Capital punishment was fully abolished in Ireland in 1990 but here are ten places public executions did take place in honor of National Beheading Day 2018.
Crime in Ireland was punishable by death for centuries. These criminals were executed in public for all to see, in various ways, for various offenses. Abolished completely in 1990, and for most crimes in 1964, capital punishment is no longer legal in the Republic of Ireland.
Here are ten places in Ireland where public executions did take place at one time:
Market Square, Clonmel
At this site, William Smith O’Brien, found guilty for attempting to help incite a rebellion against the English with the Young Irelanders near Ballingarry, was sentenced to be hanged, drawn and quartered in 1848. This was the last occasion such a sentence was handed down in Ireland, although Smith O'Brien's sentence was commuted to transportation for life.
Gallows Green, Limerick
This execution spot has a long history. It dates back to the 16th and 17th centuries when Catholic priests were hanged for their religious beliefs. Bishop Terence Albert O’Brien, for one, was hanged and beheaded here on October 30, 1651.
Gallows Hill, Kilkenny
This site was located within the county infirmary at the time. It became a spot for hanging in 1767.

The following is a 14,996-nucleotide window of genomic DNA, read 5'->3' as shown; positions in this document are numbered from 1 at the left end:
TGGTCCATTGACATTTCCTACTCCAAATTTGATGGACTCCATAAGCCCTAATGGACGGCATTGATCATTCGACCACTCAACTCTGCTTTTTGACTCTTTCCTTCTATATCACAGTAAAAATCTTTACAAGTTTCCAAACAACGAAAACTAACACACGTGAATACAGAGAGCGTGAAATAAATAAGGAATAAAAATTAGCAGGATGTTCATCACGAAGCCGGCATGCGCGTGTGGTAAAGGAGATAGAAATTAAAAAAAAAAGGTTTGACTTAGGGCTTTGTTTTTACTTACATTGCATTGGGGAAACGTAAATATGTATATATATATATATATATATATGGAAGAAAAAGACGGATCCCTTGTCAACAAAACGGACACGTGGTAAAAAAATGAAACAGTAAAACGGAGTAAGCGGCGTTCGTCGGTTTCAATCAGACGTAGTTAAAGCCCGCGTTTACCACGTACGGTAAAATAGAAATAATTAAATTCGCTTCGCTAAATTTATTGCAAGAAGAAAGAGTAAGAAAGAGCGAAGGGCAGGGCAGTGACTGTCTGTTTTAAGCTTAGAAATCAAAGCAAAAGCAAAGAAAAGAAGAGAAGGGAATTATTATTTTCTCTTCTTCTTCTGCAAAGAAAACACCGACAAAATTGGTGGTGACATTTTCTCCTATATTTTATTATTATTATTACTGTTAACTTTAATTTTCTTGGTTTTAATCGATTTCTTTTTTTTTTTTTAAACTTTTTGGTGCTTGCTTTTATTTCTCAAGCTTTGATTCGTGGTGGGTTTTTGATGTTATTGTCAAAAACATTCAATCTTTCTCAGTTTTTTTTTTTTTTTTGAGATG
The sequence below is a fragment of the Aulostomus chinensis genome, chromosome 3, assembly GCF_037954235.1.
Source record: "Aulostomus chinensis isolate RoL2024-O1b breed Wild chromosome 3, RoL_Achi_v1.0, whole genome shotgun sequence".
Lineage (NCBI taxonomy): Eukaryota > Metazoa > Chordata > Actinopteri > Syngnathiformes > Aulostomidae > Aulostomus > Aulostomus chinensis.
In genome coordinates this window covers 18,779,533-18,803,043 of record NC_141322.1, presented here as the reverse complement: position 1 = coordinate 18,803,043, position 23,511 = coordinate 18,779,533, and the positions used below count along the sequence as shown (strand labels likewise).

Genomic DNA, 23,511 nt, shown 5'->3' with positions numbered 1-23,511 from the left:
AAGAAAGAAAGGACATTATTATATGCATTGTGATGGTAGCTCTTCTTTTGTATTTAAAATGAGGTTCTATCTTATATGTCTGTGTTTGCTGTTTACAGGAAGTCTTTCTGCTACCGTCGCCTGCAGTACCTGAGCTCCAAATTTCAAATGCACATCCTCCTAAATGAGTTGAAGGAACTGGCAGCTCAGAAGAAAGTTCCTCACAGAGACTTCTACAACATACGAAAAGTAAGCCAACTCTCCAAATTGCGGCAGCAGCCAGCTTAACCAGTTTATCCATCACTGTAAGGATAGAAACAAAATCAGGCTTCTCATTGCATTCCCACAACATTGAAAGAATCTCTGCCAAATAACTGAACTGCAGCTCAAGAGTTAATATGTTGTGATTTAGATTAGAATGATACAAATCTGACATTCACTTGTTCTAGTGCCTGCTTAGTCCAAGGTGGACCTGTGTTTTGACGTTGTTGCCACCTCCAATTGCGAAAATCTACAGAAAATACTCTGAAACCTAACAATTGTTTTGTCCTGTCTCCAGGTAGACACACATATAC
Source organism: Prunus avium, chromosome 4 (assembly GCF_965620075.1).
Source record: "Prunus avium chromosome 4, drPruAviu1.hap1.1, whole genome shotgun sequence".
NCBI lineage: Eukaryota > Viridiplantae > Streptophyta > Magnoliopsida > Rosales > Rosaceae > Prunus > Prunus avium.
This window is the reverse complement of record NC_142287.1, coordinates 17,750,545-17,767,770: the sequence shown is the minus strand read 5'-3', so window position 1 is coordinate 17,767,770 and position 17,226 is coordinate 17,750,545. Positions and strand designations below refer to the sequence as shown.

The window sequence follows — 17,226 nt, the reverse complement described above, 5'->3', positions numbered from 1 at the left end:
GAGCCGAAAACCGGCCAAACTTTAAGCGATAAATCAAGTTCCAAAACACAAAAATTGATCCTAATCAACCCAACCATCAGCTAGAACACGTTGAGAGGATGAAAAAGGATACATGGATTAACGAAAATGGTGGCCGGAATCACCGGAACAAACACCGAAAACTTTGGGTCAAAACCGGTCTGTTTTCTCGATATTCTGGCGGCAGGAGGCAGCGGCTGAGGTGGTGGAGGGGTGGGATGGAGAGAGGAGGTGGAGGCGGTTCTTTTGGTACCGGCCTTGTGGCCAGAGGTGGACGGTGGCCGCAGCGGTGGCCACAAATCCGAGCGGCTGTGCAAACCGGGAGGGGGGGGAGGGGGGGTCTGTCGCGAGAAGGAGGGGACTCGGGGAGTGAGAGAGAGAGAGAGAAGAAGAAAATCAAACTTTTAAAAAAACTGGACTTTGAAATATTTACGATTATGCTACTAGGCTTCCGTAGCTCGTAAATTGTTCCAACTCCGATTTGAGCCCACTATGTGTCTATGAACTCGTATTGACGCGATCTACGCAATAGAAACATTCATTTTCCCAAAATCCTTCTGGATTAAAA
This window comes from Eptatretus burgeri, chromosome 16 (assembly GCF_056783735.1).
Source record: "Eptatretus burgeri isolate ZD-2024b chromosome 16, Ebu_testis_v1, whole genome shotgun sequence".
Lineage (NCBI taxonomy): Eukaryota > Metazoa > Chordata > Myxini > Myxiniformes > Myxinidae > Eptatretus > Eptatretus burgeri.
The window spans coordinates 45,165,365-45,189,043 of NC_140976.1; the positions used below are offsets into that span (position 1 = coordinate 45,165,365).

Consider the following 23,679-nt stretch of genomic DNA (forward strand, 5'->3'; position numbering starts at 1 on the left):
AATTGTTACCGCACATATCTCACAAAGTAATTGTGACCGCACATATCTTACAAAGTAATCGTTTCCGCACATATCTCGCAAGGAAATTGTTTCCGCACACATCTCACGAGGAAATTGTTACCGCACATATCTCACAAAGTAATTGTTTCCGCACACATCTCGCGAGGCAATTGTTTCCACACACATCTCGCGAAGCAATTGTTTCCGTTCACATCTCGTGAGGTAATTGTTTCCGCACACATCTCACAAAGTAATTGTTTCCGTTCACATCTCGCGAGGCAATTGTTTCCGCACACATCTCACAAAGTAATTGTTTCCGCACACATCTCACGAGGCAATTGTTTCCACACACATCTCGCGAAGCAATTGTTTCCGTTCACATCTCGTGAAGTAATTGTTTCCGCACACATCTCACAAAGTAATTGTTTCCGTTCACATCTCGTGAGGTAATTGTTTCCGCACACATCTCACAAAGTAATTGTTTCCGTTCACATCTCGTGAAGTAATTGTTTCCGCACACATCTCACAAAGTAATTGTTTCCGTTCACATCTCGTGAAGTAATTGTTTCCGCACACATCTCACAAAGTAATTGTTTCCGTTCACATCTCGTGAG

George’s Hill, Dublin
Today it is known as the site of the George’s Hill Presentation Convent, dating back to 1794. However, this spot is where Christians were executed and martyred for centuries.
Harold’s Cross Green, Dublin
The name was derived from the one given to the gallows. The archbishop maintained the punishment here in the 14th century. Harold’s Cross served as an execution ground for the city of Dublin until the 18th century.
Kilmainham Common, Dublin
Kilmainham Gaol (jail) was erected here in 1786. It was known as the Irish Bastille and is a museum today. Its most famous prisoners include nationalists and freedom fighters Robert Emmet and Eamon De Valera. Most of the leaders of the 1916 Easter Rising were executed by firing squad in Kilmainham Gaol.
The town was named after a hanging. Originally known as Cregann, its named was changed in the 16th century after a group of Irishman who was hanged for resisting the English invasion of their town.
To mark this act of courage the village became known as “Knockcroghery” (“Cnoc na Crocaire”) or “The Hill of Hangings."
St. Stephen's Green, Dublin
A very popular spot for executions in Dublin, the convicted were imprisoned, whipped, hanged, pilloried, strangled and burned to death. Between 1780 and 1795, 244 people were hanged.
In front of St. Catherine’s Church, Thomas Street, Dublin
Robert Emmet was infamously executed here in 1803. He was first hanged and then beheaded when he was dead. A plaque commemorating the event can be found there today.
A notorious massacre took place here in 1798 as thousands of local loyalists were executed by United Irishmen on the bridge in the town center.
*Originally published in April 2011.